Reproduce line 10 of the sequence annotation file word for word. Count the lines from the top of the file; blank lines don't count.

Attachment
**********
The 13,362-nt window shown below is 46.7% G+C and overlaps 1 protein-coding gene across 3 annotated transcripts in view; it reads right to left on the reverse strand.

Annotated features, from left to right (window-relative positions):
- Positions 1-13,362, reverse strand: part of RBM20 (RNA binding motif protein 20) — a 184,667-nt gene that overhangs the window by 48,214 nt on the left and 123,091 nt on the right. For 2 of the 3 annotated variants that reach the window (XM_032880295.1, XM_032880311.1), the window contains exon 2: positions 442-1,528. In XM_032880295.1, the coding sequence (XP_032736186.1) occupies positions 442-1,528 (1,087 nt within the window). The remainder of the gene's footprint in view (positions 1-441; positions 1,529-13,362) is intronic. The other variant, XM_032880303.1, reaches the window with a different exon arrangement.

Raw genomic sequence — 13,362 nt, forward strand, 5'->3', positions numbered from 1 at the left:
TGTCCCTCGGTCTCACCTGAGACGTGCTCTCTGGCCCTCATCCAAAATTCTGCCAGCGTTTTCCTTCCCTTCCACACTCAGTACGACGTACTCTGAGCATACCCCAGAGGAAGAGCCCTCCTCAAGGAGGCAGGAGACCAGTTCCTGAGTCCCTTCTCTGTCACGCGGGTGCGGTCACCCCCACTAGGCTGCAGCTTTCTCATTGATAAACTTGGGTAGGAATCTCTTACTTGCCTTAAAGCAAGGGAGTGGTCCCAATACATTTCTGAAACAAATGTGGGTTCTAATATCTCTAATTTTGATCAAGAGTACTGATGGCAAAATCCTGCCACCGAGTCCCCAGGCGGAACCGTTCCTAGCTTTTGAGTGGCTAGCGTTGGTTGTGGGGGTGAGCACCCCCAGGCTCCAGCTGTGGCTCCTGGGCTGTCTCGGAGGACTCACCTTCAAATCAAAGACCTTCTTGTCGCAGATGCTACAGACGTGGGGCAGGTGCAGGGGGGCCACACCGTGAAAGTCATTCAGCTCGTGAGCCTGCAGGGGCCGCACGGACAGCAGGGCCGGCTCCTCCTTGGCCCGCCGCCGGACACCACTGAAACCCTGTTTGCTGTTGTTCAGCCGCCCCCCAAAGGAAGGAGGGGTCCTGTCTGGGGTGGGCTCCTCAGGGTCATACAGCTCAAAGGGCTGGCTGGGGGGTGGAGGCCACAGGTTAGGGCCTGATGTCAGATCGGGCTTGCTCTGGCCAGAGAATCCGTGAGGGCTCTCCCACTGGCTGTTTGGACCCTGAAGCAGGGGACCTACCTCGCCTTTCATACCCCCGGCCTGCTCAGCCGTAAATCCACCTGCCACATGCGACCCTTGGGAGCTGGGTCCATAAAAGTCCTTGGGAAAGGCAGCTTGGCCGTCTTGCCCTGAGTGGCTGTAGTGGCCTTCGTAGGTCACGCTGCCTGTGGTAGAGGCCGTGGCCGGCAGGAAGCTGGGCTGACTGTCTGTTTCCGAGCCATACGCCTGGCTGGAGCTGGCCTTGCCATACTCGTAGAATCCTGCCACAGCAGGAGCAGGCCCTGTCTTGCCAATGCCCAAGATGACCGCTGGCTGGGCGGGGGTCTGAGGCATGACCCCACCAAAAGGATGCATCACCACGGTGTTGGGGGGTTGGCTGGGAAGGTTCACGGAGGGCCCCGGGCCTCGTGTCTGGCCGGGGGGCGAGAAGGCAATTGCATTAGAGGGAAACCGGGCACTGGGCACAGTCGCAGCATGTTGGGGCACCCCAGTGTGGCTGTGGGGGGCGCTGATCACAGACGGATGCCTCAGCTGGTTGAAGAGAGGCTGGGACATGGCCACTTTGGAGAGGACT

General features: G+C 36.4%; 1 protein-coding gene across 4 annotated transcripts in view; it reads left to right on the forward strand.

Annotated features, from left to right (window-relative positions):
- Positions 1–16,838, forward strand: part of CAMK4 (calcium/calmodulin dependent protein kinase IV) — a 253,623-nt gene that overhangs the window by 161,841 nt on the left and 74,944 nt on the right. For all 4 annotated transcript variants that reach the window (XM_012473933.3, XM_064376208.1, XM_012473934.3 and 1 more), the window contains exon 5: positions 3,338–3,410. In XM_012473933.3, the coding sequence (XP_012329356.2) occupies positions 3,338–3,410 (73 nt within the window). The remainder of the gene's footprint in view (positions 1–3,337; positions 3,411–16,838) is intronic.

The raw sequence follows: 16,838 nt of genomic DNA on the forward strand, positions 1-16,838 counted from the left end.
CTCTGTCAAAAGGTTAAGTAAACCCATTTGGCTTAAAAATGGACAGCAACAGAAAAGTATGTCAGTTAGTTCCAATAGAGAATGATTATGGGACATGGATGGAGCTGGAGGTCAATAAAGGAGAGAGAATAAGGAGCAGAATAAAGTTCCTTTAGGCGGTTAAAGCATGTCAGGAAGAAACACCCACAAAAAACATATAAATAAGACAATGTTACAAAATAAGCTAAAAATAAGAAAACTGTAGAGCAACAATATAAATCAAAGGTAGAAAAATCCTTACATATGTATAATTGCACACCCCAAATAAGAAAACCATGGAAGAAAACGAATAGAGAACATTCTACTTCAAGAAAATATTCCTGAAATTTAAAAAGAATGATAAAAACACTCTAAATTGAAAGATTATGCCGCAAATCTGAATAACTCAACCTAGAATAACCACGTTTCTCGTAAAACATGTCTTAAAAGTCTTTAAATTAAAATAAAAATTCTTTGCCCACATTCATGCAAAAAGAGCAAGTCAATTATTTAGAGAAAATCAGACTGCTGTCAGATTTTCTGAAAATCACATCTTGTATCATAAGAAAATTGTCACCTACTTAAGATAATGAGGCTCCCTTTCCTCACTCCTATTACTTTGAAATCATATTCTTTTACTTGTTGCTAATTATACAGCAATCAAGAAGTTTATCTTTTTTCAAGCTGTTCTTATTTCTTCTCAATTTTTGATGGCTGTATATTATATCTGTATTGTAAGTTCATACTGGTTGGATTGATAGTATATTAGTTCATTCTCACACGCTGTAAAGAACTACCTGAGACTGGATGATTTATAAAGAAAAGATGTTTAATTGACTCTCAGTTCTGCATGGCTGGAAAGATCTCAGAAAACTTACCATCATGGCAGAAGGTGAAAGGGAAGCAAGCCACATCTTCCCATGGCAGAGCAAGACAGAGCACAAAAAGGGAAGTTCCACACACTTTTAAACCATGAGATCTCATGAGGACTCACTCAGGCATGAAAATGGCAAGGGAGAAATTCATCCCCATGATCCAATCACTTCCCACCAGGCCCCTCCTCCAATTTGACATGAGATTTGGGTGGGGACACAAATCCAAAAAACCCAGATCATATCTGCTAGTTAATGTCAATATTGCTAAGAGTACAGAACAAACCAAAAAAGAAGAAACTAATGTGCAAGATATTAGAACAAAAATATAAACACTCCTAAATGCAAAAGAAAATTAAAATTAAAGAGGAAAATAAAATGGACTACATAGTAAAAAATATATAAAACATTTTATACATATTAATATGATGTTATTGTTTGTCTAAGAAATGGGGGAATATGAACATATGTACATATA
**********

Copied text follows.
CTCTGTCAAAAGGTTAAGTAAACCCATTTGGCTTAAAAATGGACAGCAACAGAAAAGTATGTCAGTTAGTTCCAATAGAGAATGATTATGGGACATGGATGGAGCTGGAGGTCAATAAAGGAGAGAGAATAAGGAGCAGAATAAAGTTCCTTTAGGCGGTTAAAGCATGTCAGGAAGAAACACCCACAAAAAACATATAAATAAGACAATGTTACAAAATAAGCTAAAAATAAGAAAACTGTAGAGCAACAATATAAATCAAAGGTAGAAAAATCCTTACATATGTATAATTGCACACCCCAAATAAGAAAACCATGGAAGAAAACGAATAGAGAACATTCTACTTCAAGAAAATATTCCTGAAATTTAAAAAGAATGATAAAAACACTCTAAATTGAAAGATTATGCCGCAAATCTGAATAACTCAACCTAGAATAACCACGTTTCTCGTAAAACATGTCTTAAAAGTCTTTAAATTAAAATAAAAATTCTTTGCCCACATTCATGCAAAAAGAGCAAGTCAATTATTTAGAGAAAATCAGACTGCTGTCAGATTTTCTGAAAATCACATCTTGTATCATAAGAAAATTGTCACCTACTTAAGATAATGAGGCTCCCTTTCCTCACTCCTATTACTTTGAAATCATATTCTTTTACTTGTTGCTAATTATACAGCAATCAAGAAGTTTATCTTTTTTCAAGCTGTTCTTATTTCTTCTCAATTTTTGATGGCTGTATATTATATCTGTATTGTAAGTTCATACTGGTTGGATTGATAGTATATTAGTTCATTCTCACACGCTGTAAAGAACTACCTGAGACTGGATGATTTATAAAGAAAAGATGTTTAATTGACTCTCAGTTCTGCATGGCTGGAAAGATCTCAGAAAACTTACCATCATGGCAGAAGGTGAAAGGGAAGCAAGCCACATCTTCCCATGGCAGAGCAAGACAGAGCACAAAAAGGGAAGTTCCACACACTTTTAAACCATGAGATCTCATGAGGACTCACTCAGGCATGAAAATGGCAAGGGAGAAATTCATCCCCATGATCCAATCACTTCCCACCAGGCCCCTCCTCCAATTTGACATGAGATTTGGGTGGGGACACAAATCCAAAAAACCCAGATCATATCTGCTAGTTAATGTCAATATTGCTAAGAGTACAGAACAAACCAAAAAAGAAGAAACTAATGTGCAAGATATTAGAACAAAAATATAAACACTCCTAAATGCAAAAGAAAATTAAAATTAAAGAGGAAAATAAAATGGACTACATAGTAAAAAATATATAAAACATTTTATACATATTAATATGATGTTATTGTTTGTCTAAGAAATGGGGGAATATGAACATATGTACATATA